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Towards a casteless society

The crux of Uttam Sengupta’s article, “What we need is a renewed assault on poverty and caste and not on caste count” (Perspective, May 16), is very meaningful. The present procedure of door-to-door census enumeration after every decade is primitive, erroneous and unscientific. No developed country follows this half-baked mode.

Reports say, some census enumerators have deployed unemployed youth to do their job. The right procedure would be to set up a census office in each district to ensure compulsory registration of births and deaths within the district with the help of village functionaries like patwari, sarpanch and the gramsewak. Following this procedure, the Census Commissioner can make an accurate assessment of the population of India on a weekly basis.

Similarly, the government can convert India into a casteless society by formulating a robust policy based on the following ingredients: The term ‘caste’ (as different from community) should be precisely defined. For example Jat is a community and not a caste. Nobody should be allowed to write sub-caste, i.e., Bhardwaj, Aggarwal etc. after his name and honorifics like Pandit, Lala, Choudhary etc. before the name.

The media should be disallowed to give the figures of the voting population for different castes and communities during elections and use the word caste as minimum as possible. The institutes named with castes tags like Hindu College should be renamed after national figures.

This exercise coupled with a sustained education campaign can finally morph India into a casteless society in about a decade.

RAM NIWAS MALIK, Member, State Environment Authority, Haryana, Gurgaon


The Centre should examine the issue seriously before making the census caste-ridden. Clearly, the words of wisdom given by leaders like Sardar Vallabhbhai Patel and Dr Ambedkar have become valueless before the present generation of leaders who are eager to woo all castes for their narrow partisan ends.

Caste count will not only embarrass the enumerators but correct information may also not be forthcoming. It may be just opposite to what happened in 1931 census.

It is also feared that social harmony may further be jeopardised. Caste count cannot lead to a casteless society. What is important today is the well being of society.

Dr S. KUMAR, Panchkula


Caste count will enable politicians to expand their vote banks and provide quotas to them. The intended objective will not help the cause of national integration. On the contrary, it will divide the country on caste lines.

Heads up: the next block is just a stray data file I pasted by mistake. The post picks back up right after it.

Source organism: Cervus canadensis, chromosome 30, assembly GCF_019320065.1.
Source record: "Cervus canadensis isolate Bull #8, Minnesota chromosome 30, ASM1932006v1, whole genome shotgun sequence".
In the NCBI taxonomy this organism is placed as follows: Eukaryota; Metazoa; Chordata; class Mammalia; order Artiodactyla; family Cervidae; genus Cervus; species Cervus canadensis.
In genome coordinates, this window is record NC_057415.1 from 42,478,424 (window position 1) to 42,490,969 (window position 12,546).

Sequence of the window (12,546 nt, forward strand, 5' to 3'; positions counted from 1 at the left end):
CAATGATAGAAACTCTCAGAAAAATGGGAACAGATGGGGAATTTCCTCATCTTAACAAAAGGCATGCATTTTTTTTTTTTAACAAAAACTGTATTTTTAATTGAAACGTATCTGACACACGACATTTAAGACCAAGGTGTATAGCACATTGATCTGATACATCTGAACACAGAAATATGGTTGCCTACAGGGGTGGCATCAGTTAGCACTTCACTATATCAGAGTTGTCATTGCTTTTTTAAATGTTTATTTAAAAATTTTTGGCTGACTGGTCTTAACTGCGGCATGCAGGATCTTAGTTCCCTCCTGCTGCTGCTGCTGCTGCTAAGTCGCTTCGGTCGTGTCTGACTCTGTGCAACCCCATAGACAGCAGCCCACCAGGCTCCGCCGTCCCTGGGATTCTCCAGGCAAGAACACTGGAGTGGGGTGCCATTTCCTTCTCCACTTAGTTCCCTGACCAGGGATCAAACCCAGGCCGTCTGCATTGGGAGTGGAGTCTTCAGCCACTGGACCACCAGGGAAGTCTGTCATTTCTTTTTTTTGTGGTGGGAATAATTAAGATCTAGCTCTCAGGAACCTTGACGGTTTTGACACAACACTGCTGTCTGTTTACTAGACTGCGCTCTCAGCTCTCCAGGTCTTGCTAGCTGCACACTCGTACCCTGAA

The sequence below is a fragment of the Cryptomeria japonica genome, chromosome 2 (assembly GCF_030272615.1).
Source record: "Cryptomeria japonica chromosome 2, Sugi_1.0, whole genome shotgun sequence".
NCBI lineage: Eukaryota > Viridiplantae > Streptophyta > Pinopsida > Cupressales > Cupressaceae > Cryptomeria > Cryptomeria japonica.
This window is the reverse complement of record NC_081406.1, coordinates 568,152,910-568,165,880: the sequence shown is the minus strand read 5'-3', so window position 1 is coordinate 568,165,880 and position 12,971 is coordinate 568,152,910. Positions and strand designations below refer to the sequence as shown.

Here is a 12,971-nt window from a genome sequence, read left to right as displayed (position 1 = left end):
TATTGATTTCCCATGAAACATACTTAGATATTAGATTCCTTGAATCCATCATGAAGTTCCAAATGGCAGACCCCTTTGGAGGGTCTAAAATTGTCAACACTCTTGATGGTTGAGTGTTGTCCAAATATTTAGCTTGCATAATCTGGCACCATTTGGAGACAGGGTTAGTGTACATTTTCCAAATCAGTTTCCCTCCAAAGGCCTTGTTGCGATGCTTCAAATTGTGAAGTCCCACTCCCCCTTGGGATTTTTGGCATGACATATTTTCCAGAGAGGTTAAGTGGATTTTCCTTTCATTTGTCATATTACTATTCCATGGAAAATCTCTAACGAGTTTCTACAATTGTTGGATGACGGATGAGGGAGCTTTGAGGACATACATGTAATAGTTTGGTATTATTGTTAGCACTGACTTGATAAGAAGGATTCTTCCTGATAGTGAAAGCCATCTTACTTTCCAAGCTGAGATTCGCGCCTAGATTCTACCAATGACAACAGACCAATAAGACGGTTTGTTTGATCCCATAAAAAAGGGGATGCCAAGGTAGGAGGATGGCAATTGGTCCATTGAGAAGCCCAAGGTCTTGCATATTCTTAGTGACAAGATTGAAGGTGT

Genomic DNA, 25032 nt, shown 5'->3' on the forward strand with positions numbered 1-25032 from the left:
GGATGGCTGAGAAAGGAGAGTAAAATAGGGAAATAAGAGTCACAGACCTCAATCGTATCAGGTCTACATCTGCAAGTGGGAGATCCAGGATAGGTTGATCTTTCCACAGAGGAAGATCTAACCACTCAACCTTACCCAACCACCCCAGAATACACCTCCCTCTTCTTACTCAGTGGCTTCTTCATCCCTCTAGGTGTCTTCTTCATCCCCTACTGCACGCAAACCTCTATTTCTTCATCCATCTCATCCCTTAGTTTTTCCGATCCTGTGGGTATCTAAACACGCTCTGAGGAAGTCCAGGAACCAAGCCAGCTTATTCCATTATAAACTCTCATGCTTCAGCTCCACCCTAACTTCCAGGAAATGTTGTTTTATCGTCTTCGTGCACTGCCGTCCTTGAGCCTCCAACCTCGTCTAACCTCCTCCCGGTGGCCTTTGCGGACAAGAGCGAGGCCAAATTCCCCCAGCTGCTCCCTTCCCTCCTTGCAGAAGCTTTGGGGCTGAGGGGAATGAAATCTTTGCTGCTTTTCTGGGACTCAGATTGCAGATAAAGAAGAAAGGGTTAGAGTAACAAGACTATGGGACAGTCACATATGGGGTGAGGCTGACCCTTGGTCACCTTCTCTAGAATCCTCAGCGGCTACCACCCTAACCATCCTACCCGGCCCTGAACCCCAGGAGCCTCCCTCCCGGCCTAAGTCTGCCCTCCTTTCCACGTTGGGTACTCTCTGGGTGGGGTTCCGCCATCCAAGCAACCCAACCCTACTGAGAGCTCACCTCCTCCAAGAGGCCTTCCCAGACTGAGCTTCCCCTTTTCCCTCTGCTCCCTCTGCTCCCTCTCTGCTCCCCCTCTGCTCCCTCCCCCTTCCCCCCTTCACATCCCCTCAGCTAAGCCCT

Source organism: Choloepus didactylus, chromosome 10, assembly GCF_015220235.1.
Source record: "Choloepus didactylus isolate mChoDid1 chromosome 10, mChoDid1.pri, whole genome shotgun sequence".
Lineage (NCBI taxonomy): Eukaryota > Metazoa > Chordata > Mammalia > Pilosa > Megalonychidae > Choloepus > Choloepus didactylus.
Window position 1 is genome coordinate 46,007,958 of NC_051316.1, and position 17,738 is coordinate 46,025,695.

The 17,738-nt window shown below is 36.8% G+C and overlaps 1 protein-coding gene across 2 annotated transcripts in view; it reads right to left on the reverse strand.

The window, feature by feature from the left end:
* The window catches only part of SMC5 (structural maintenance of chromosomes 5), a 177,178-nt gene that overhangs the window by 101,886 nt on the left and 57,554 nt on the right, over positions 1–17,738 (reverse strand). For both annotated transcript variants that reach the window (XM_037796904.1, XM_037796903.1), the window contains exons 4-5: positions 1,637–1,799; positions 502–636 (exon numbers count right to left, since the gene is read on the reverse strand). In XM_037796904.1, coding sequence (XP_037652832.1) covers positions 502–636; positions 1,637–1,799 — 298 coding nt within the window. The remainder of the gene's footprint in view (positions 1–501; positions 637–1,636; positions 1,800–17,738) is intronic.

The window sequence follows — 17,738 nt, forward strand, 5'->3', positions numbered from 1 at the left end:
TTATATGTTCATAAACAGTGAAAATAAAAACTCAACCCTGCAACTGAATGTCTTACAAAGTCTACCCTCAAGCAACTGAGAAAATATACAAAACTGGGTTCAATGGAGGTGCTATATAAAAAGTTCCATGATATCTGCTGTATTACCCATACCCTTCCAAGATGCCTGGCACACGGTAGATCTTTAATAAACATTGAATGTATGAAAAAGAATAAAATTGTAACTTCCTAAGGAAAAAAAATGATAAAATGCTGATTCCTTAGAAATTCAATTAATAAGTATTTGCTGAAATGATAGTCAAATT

For the betterment of India, the inclusion of three columns in census enumeration, i.e. income, education and Rural-Urban distinction must be there. Clearly, we can annihilate caste from India when our caste is only ‘Indian’.


Dev Anand: Heartthrob of millions

M.L. Dhawan has given a graphic account about the actor, “King of Style” (Spectrum, May 9). Dev Anand has had the longest innings as an actor and filmmaker, among the trio that included him, Dilip Kumar and Raj Kapoor, who were the reigning idols during the fifties to seventies.

Dev Anand’s earlier films became hits because of the crisp and tight plots but also for their melodious music, which is popular even today. He reached the height of his career with Guide (1966), made also in English with screenplay by noble laureate Pearl S. Buck. The Life had his poster on its cover with a six-page article in 1967. He also showed his acting talent in a double role in Hum Dono that left a mark, especially in the role of Major Verma.

He appeared in a contrasting shape as a village rustic rebel with earrings in the hit movie Insaniyat (1953), with no less than Dilip Kumar and Bina Rai as his co-stars. His Nao Do Gayara (1954) and Kala Pani (1958) were other notable films, the first one with Kalpana Kartik as his heroine, whom he had married after Taxi Driver. Pocket Maar, Manzil and Baarish were the few other films of the actor.

In spite of being a heart-throb of millions, not only of girls but even grown-up ladies, his name has remained free from any scandal, which in itself is a great attribute in the film word. His romance with and love for Suraiya is well known.

H.S. Sandhu, Panchkula



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